IP-EIGRP (AS 1): Topology entry for 10.100.0.0/16

  State is Passive, Query origin flag is 1, 1 Successor(s), FD is 2172416

  Routing Descriptor Blocks:

  10.105.1.9 (Serial0/1/0), from 10.105.1.9, Send flag is 0x0

      Composite metric is (2172416/28160), Route is Internal

      Vector metric:

        Minimum bandwidth is 1544 Kbit

        Total delay is 20100 microseconds

        Reliability is 255/255

        Load is 32/255

        Minimum MTU is 1500

        Hop count is 1

  10.105.1.6 (Serial0/3/0), from 10.105.1.6, Send flag is 0x0

      Composite metric is (2684416/2172416), Route is Internal

      Vector metric:

        Minimum bandwidth is 1544 Kbit

        Total delay is 40100 microseconds

        Reliability is 255/255

        Load is 102/255

        Minimum MTU is 1500

        Hop count is 2

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Accepted Solution

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Don Johnston earned 500 total points
ID: 22779754
The problem is that in order for a higher cost route to be eligible for unequal cost load balancing, it must be a feasible successor.

To be a feasible successor, the route must have an advertised distance which is lower than the feasible distance of the best route.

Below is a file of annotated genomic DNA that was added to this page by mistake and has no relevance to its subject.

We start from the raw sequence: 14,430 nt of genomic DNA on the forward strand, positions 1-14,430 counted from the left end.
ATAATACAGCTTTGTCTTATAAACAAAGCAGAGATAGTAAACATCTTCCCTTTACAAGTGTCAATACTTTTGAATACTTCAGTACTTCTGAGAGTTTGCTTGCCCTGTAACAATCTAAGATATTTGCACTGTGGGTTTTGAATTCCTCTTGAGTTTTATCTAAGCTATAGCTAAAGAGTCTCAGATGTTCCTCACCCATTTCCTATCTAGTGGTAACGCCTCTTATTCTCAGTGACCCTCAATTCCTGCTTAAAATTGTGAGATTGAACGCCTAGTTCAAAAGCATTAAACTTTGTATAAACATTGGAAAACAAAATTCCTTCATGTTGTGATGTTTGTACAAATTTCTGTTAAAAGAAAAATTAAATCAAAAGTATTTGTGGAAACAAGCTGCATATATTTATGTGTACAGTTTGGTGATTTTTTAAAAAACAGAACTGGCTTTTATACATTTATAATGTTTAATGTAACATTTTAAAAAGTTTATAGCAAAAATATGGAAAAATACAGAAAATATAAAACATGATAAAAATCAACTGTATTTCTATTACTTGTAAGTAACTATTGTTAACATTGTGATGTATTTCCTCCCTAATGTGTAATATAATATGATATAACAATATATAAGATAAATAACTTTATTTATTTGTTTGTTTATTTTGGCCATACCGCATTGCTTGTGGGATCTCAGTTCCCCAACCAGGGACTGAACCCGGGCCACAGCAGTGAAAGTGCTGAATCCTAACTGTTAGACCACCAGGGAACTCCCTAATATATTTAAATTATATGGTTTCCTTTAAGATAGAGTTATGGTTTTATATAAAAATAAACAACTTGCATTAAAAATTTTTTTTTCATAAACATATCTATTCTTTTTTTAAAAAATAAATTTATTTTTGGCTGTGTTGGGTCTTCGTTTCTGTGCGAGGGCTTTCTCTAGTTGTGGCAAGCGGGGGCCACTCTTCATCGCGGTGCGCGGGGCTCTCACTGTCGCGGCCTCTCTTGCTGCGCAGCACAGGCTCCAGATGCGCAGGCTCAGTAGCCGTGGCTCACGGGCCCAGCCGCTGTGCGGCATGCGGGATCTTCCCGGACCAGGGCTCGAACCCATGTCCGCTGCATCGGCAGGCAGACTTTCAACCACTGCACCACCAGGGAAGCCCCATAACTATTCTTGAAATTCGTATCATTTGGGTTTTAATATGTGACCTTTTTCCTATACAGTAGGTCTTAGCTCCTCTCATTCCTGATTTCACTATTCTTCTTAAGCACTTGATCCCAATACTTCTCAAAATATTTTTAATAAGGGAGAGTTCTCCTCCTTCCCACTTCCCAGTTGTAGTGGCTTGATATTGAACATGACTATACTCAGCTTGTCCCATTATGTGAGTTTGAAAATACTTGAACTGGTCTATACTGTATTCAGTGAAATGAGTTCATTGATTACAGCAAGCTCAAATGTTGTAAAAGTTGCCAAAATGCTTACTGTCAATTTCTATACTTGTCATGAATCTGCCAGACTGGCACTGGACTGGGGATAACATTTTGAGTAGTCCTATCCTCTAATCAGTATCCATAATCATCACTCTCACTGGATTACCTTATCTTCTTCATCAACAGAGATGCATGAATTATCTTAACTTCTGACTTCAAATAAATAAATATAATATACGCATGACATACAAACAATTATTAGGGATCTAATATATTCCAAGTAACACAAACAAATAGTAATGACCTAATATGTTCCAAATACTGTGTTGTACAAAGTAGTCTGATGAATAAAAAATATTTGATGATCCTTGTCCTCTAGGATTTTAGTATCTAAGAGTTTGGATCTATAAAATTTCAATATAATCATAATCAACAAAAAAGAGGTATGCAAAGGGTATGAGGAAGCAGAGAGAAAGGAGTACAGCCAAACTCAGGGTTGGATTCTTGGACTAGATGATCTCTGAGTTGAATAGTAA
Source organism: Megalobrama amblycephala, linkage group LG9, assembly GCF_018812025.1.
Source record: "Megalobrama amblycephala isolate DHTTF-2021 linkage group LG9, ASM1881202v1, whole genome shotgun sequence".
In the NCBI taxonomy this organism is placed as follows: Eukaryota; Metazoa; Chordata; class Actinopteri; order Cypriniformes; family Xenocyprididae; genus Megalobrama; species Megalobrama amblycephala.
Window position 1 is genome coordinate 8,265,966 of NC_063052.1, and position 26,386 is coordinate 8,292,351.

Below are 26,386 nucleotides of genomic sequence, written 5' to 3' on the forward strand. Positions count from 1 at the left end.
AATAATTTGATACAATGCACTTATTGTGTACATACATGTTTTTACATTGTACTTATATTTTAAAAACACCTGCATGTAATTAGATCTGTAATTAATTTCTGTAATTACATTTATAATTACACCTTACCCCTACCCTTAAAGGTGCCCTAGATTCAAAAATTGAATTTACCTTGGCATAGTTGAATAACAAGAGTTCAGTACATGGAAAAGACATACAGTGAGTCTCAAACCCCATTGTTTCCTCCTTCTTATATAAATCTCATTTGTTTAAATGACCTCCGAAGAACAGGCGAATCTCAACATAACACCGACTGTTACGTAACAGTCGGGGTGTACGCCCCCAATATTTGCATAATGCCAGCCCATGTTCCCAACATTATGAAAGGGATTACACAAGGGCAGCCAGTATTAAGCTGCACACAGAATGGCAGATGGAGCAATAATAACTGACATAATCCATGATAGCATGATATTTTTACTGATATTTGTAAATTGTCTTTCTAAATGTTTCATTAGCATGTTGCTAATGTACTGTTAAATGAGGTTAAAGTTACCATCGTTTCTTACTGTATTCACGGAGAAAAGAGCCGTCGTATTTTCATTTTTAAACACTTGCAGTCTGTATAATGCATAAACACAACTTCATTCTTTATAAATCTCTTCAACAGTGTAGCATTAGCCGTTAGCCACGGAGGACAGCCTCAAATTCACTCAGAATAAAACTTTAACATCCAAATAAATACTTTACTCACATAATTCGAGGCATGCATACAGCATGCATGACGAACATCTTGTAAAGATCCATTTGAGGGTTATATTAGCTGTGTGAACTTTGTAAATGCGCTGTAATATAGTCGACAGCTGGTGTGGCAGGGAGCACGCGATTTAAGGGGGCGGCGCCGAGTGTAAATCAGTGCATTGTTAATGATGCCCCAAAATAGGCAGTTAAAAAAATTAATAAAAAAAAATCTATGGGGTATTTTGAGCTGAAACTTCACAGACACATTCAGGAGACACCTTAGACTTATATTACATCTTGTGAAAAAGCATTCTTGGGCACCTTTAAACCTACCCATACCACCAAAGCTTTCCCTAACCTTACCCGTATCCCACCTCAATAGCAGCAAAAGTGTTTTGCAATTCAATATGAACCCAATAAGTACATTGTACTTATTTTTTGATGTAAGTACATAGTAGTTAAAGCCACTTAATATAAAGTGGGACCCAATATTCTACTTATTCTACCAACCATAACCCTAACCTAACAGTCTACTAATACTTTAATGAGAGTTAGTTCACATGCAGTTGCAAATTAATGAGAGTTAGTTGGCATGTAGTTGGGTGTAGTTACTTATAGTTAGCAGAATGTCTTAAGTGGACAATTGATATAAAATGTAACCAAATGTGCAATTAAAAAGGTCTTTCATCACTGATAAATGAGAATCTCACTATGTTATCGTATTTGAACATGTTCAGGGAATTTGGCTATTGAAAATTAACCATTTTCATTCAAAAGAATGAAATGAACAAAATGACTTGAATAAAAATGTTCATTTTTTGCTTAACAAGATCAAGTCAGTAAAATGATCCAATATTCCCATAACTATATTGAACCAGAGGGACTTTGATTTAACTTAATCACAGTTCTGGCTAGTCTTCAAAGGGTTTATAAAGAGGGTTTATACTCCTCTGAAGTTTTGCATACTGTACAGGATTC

(FD/AD)
using Router A (2172416/28160)
using Router C (2684416/2172416)

Notice how the advertised distance of the Router C path is not lower (it's the same) than the feasible distance of the Router A path?

That is what's keeping it from working.

You'll either have to reduce the delay of the Router C path, make bandwidth more of a factor (raise K1 to a "2"), or just stop considering delay in the calculation.



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Author Comment

by:DougR73
ID: 22780319
On Router C, I configured the serial interface to A and serial interface to B with "delay 1000".

The routing table on Router A and B now show two routes to each other's LAN (one going straight to the other router, and the other going through Router C).

Thanks, Don!!!
sh ip eigrp topology 10.100.0.0 255.255.0.0

IP-EIGRP (AS 1): Topology entry for 10.100.0.0/16

  State is Passive, Query origin flag is 1, 1 Successor(s), FD is 2172416

  Routing Descriptor Blocks:

  10.105.1.9 (Serial0/1/0), from 10.105.1.9, Send flag is 0x0

      Composite metric is (2172416/28160), Route is Internal

      Vector metric:

        Minimum bandwidth is 1544 Kbit

        Total delay is 20100 microseconds

        Reliability is 255/255

        Load is 32/255

        Minimum MTU is 1500

        Hop count is 1

  10.105.1.6 (Serial0/3/0), from 10.105.1.6, Send flag is 0x0

      Composite metric is (2428416/1916416), Route is Internal

      Vector metric:

        Minimum bandwidth is 1544 Kbit

        Total delay is 30100 microseconds

        Reliability is 255/255

        Load is 192/255

        Minimum MTU is 1500

        Hop count is 2